Different countries have different statistics/recorded outcomes of those who get into the prediabetic zone, in terms of staying out of it, and not going on to develop fullblown diabetes. I know my own, but it might be interesting for you to find out your country's stats on it? (They must be in this website somewhere.)

    If they are anything like my own country's, it might encourage you to lower your carb intake generally, to make sure you are not one of the ones who crosses over into the dark side! In my country (NZ), 70% of those who have been officially diagnosed with prediabetes go on to develop diabetes given enough time (they don't say what that is).

    You are in exactly the right place to make sure you are not one of those that crosses into T2D! (As in on this forum.)
     
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  14. STARRYNIGHTS

    STARRYNIGHTS Don't have diabetes · Active Member

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    I am in the UK- I think I may be able to have a test every 3 mths, as the doctor said i can have one again in 3 mths.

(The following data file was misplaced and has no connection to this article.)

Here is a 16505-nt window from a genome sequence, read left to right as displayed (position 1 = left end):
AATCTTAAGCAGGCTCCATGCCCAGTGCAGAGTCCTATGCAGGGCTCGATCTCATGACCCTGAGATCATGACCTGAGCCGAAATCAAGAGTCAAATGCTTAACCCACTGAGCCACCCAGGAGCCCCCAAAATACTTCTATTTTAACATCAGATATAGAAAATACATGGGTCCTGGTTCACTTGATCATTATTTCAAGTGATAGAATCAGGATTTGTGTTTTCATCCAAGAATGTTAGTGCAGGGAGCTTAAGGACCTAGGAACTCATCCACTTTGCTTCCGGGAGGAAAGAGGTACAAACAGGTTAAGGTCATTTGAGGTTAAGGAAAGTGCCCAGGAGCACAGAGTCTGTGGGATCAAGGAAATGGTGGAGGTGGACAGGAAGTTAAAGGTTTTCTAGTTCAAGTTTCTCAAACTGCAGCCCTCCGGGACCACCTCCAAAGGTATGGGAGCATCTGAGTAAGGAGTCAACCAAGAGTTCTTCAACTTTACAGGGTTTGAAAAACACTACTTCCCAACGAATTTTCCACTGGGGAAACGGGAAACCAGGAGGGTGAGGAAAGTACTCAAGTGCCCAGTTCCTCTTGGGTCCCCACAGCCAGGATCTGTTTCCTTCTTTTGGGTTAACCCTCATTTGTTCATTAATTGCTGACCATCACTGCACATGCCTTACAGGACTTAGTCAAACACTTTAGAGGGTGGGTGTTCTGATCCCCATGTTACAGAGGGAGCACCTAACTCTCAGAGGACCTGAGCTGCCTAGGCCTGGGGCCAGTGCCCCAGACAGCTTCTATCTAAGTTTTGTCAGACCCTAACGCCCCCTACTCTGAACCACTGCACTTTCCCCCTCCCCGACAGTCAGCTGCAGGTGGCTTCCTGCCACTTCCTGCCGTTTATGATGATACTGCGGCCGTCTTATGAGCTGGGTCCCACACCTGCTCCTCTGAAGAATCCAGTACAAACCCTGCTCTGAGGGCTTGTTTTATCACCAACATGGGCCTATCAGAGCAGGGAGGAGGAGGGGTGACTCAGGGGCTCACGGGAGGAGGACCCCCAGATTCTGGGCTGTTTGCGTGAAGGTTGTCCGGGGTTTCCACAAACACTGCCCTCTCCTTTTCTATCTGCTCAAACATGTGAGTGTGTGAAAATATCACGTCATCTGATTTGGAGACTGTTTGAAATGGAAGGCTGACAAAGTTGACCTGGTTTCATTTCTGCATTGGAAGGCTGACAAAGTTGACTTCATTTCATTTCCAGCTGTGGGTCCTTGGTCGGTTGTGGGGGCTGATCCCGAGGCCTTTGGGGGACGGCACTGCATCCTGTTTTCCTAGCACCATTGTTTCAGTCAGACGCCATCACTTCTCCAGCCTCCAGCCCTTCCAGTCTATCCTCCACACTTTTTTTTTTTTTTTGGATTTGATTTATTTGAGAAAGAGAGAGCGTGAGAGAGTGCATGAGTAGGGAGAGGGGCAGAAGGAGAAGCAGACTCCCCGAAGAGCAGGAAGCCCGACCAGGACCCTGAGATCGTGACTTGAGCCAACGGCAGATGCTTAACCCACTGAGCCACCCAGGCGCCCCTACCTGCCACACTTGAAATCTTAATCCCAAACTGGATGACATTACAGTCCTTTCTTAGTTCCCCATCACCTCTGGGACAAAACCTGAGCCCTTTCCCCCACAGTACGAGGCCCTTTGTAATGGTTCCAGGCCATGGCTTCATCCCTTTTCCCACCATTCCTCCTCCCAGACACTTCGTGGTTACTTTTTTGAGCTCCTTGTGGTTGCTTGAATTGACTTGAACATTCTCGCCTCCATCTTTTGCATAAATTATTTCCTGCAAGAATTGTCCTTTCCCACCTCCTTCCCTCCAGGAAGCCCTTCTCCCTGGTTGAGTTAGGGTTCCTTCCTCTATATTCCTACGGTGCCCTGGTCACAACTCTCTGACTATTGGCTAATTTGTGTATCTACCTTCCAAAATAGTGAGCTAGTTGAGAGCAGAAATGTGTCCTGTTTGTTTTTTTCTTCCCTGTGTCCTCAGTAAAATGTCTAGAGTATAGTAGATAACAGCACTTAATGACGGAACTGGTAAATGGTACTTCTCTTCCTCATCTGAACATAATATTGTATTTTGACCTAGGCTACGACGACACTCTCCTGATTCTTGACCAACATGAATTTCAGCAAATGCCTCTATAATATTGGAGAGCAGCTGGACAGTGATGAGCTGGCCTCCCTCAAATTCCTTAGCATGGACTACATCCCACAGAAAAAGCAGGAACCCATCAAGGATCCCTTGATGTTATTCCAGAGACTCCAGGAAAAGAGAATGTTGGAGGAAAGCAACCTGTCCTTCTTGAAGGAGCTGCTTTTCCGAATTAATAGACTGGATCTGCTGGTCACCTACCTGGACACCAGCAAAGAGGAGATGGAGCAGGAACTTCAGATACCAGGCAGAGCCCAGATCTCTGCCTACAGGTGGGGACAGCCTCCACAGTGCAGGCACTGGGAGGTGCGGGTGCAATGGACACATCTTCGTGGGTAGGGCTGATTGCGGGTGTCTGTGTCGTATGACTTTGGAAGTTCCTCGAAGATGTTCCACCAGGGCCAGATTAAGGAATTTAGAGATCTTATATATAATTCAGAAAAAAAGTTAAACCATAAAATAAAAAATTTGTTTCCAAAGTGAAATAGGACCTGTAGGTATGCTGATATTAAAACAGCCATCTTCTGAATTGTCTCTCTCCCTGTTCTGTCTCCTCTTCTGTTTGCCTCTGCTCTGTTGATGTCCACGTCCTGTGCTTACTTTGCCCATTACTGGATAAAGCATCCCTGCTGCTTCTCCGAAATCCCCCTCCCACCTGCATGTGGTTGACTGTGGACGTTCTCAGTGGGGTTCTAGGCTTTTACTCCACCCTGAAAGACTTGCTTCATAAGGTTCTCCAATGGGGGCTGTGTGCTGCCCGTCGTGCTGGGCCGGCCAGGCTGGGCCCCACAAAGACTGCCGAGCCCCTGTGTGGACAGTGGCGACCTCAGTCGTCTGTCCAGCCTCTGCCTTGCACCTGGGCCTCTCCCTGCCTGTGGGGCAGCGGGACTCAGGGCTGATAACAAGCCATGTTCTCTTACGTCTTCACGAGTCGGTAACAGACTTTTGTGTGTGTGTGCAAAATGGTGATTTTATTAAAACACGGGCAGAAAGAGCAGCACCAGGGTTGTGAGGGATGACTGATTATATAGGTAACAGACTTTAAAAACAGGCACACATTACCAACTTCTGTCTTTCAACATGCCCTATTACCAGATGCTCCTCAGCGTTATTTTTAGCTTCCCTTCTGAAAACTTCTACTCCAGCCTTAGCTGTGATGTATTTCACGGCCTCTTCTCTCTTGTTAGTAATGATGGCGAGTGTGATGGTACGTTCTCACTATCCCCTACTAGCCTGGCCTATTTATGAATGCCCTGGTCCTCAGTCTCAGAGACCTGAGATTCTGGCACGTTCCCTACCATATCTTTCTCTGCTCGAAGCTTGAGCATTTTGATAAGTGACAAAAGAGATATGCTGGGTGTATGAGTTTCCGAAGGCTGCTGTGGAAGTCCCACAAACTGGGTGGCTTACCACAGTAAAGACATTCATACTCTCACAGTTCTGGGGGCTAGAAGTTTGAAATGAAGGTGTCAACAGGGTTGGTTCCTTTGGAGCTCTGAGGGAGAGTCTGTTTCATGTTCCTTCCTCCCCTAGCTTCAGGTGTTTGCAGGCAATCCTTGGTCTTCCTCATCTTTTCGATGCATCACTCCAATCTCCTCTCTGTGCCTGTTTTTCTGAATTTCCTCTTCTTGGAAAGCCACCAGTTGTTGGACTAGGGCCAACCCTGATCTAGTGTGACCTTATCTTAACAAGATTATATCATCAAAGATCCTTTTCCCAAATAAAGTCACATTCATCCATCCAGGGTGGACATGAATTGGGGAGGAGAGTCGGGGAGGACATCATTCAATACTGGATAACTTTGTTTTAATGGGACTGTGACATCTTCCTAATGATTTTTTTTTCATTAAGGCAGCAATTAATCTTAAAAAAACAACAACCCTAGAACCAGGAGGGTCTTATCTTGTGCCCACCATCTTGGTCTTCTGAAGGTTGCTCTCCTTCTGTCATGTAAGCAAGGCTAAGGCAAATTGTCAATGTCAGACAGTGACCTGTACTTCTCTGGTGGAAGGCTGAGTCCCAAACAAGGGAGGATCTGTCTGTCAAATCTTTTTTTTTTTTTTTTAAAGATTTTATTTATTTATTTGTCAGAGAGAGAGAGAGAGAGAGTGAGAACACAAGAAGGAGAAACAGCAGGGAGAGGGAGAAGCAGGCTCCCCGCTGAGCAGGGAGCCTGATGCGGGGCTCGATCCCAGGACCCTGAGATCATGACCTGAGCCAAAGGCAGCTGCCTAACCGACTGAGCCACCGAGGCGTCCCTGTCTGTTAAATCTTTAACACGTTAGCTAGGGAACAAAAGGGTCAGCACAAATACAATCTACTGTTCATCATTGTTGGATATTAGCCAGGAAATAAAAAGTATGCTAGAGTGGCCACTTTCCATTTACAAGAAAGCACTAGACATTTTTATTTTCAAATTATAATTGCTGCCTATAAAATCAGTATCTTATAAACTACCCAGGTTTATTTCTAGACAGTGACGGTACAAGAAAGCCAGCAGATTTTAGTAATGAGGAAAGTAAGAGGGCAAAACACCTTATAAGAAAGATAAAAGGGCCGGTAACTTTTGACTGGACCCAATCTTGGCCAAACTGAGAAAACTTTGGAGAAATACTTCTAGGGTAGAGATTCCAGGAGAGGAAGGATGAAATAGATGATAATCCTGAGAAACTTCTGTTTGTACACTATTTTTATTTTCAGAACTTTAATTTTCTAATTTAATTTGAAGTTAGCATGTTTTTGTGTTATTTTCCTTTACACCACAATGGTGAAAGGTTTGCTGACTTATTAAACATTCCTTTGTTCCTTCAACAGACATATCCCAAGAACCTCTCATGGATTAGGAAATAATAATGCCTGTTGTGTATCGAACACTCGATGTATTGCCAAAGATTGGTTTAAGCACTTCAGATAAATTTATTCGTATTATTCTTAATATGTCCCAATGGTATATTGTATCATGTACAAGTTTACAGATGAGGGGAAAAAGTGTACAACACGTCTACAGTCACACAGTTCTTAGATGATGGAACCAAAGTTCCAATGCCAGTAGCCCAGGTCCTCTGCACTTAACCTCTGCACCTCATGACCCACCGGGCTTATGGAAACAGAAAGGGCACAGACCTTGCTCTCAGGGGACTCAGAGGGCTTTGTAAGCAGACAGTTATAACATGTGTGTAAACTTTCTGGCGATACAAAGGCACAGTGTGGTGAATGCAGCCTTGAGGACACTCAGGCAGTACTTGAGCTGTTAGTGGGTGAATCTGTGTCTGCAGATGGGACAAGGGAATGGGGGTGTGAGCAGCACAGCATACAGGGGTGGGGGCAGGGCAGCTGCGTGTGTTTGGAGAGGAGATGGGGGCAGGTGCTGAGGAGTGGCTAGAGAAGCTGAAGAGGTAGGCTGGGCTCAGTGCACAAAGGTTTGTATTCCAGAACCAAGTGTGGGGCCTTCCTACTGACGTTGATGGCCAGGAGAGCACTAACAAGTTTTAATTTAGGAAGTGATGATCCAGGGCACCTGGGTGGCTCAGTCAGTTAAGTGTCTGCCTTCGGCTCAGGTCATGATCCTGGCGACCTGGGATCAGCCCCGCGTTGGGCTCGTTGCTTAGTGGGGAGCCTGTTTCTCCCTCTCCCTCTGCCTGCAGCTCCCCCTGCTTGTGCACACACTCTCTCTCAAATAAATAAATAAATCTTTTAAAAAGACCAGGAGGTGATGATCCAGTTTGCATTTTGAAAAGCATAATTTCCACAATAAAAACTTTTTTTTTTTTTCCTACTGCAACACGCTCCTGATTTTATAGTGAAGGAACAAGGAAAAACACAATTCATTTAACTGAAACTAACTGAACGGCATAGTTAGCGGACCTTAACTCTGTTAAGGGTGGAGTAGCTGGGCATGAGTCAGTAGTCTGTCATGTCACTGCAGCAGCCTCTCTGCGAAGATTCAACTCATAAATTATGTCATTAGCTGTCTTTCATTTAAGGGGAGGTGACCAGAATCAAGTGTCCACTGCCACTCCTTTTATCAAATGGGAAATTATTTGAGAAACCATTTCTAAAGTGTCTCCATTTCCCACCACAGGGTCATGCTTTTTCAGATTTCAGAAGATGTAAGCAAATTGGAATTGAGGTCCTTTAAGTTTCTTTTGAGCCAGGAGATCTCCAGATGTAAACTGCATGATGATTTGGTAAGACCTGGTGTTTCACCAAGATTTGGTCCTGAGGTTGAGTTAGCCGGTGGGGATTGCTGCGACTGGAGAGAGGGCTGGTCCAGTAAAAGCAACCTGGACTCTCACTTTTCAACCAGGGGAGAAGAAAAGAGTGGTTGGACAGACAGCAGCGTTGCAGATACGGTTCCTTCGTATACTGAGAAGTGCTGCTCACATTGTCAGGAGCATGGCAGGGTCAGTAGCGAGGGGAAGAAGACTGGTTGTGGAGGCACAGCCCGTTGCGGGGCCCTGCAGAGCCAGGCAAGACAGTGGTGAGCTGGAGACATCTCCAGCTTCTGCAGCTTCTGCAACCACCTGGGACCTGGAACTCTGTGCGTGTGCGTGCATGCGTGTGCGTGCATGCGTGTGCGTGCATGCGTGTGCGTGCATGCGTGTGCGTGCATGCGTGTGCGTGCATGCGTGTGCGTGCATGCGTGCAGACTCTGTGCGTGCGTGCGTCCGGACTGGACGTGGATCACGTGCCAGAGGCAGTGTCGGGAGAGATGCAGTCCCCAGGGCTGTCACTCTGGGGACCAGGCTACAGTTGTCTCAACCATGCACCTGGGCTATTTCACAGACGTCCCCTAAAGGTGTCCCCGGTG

I think their standard line is test once a yr, but will allow you if you ask, otherwise i will just pay for a private one, as I want to make sure that what i am doing is working.
    I womder whether 70% of pre-diabetics go on eventually to full blown diabetes as they can't make the adjustment to curbing their eating/lifestyle, as I know many friends with different ailments that are preventable and just say "what the hell- its genetic/not my fault etc, " but don't do their bit to head towards wellness.
    Digging their grave with their fork so to speak...
    I was eating way too much fat before, and a fair bit of sugar, so I have cut both of those right down.
    I will make sure to update the thread each time I get a blood test, so people can see what pattern is happening.

    You might find it interesting to watch his Ted Talk, even though its different from what you do, as he explains how it works.
    There is an inset video on the page here.
    http://www.pcrm.org/media/experts/neal-barnard-diabetes-book